Bernie Sanders provides a useful comparison to Warren in this respect. Sanders also pursued Medicare for All, and overall, his social policies would cost even more than Warren’s. He also has no realistic plan to pay for it all. But Sanders is not running as a technocrat with plans but as a socialist with class enemies. He inspires people by promising to give out free stuff and grind the evil billionaires into the ground. This kind of populist message resonates in politics, drawing on elemental human emotions like avarice and envy. Indeed, Warren did best and often got the most attention when giving an ever-so-slightly less anti-market version of the Bernie mantra. But a leftist technocrat will lose to a leftist populist unless that technocrat is also the candidate of the establishment.
Warren was also the candidate of the faculty lounge in brooking no disagreement on social issues, like abortion and same-sex marriage. She was asked what she would say to a potential supporter who said that his faith taught him that marriage should be between a man and a woman. Her answer: “Fine, then just marry one woman, assuming you can find one.” It is hard to think of a reply more calculated to repel many religious people in its flippancy and condescension. But this approach is also characteristic of academics. Some will discuss the relative merits of different economic policies, but they overwhelming support one position on social issues from same-sex marriage to racial, ethnic, and gender preferences. It is not that most are not religious. It’s just that they have a different sense of the sacred: Johnathan Haidt has suggested that, in the university context these days, opposition to progressivism on social issues is the equivalent of blasphemy.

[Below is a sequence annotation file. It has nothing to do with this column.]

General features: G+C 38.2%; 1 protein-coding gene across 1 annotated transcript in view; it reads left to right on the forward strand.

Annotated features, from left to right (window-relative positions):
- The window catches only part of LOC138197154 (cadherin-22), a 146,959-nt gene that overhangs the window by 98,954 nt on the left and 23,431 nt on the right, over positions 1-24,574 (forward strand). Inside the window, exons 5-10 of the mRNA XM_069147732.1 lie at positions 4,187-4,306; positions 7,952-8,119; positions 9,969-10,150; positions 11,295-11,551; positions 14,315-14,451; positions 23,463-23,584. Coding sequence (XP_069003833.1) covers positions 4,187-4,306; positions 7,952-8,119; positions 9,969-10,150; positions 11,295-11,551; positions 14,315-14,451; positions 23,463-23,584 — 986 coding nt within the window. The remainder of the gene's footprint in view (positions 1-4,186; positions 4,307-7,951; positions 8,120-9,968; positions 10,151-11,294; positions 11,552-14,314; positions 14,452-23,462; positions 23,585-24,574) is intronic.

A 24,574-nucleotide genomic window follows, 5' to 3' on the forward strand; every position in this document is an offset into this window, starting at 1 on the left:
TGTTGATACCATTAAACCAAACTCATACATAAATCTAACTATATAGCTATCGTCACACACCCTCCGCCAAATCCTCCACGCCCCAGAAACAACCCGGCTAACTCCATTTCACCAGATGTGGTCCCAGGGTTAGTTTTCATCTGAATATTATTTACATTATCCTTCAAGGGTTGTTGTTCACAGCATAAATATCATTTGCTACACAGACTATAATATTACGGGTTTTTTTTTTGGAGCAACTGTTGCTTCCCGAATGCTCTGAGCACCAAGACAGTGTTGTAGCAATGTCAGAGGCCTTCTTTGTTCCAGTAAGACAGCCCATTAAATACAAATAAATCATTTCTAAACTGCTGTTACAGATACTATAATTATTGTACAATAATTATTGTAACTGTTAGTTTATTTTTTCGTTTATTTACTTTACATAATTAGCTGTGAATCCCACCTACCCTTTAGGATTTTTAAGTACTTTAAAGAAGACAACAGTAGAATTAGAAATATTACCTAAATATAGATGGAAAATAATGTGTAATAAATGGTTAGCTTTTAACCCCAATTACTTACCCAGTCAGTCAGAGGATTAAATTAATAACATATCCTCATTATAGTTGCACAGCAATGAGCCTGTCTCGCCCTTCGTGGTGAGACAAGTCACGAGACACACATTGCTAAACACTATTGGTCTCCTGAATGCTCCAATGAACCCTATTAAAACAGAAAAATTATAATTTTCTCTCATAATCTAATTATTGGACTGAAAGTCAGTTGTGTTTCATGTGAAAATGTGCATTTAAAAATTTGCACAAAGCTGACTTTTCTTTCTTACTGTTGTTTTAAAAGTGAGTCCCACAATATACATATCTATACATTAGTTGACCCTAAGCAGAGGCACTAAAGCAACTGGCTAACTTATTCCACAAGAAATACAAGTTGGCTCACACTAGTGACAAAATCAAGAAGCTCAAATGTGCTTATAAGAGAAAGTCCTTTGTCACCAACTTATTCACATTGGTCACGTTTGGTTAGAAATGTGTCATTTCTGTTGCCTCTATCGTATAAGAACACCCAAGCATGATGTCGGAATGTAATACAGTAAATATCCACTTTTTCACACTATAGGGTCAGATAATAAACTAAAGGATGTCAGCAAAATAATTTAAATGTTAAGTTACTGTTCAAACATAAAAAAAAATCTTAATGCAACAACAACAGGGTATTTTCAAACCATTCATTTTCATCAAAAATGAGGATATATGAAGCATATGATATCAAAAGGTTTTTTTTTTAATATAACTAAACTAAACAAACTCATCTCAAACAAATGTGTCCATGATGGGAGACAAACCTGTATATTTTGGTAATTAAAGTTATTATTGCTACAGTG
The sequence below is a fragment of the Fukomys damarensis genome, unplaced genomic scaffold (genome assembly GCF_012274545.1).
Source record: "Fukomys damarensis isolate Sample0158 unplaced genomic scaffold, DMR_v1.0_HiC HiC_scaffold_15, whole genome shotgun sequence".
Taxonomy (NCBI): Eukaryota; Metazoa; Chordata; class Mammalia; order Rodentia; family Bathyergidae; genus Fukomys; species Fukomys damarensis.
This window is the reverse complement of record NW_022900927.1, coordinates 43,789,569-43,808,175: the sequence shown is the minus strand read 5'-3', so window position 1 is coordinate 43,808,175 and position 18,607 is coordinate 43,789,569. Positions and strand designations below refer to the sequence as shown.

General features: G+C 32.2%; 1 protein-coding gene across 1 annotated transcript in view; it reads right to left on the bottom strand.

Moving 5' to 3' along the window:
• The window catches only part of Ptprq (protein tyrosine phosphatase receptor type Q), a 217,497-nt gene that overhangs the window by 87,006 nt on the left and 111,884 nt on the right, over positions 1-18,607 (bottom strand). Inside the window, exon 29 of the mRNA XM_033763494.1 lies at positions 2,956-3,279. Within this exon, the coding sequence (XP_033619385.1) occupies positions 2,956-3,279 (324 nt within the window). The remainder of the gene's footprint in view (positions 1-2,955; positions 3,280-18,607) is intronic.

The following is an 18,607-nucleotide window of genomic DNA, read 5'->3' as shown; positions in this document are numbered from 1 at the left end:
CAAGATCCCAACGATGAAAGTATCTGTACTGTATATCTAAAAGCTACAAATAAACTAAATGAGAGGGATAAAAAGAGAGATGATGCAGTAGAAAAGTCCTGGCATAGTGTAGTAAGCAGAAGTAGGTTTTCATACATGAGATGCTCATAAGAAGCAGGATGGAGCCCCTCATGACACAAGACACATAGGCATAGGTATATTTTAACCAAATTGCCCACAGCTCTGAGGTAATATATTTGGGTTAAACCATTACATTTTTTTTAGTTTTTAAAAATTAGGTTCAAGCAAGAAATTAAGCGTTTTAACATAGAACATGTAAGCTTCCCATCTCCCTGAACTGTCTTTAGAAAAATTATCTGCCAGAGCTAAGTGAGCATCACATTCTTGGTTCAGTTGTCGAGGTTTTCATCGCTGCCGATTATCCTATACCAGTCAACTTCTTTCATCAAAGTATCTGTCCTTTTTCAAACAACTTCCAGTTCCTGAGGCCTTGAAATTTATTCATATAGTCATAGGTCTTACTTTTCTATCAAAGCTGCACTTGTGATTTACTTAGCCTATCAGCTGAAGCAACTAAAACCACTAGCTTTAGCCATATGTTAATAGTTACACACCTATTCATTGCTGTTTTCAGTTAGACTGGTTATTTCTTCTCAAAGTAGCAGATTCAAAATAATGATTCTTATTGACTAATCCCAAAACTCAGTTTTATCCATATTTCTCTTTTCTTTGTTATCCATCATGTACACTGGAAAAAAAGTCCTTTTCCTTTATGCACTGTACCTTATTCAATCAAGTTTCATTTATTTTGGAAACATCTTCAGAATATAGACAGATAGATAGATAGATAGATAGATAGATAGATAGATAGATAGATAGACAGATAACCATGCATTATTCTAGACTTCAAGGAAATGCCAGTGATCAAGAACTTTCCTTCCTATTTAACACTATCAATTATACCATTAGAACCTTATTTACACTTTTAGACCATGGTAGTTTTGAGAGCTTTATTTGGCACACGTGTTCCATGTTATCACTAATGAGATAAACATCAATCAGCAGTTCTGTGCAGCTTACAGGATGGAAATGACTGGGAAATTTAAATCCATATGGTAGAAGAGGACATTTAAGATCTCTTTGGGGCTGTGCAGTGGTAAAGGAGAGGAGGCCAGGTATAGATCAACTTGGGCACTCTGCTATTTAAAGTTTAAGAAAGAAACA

The reaction to the end of Warren’s candidacy also captures the blindness of the academic lounge and the establishment press to which it is intimately connected. The New York Times lamented that Warren had made a mistake in focusing exclusively on her “wonkish,” plan-making side. She should have emphasized the great story of her “working-class roots” and upward mobility from a relatively modest background in Oklahoma. Unmentioned was the obvious reason Warren did not tout her roots: in the past, she had claimed falsely that they were partly Native American. A campaign that touted her background would have put this claim front and center.
That false claim is also a story straight out of the faculty lounge. In academics today, a possible path forward is to have a claim to minority status. The appointments process at some schools is consumed with making sure that the faculty reflects a defined set of minority groups. The candidate of the faculty lounge thus foundered in no small measure because she pandered to the obsessions of the faculty lounge.
The other lament, of course, is that Warren was a victim of sexism. But Warren actually benefited from being a woman. If a man had done what she did in falsely claiming the identity of another group, he would have been finished as a national candidate. But Warren could fall back on her identity as a woman: she still had something to contribute to the identity politics that animates much of the academic world—and a good deal of the Democratic Party—today.
The easy excuse of sexism will ensure that academics learn nothing about themselves from the failure of Warren’s candidacy. The faculty lounge has arranged its sacred principles to ward off all self-examination.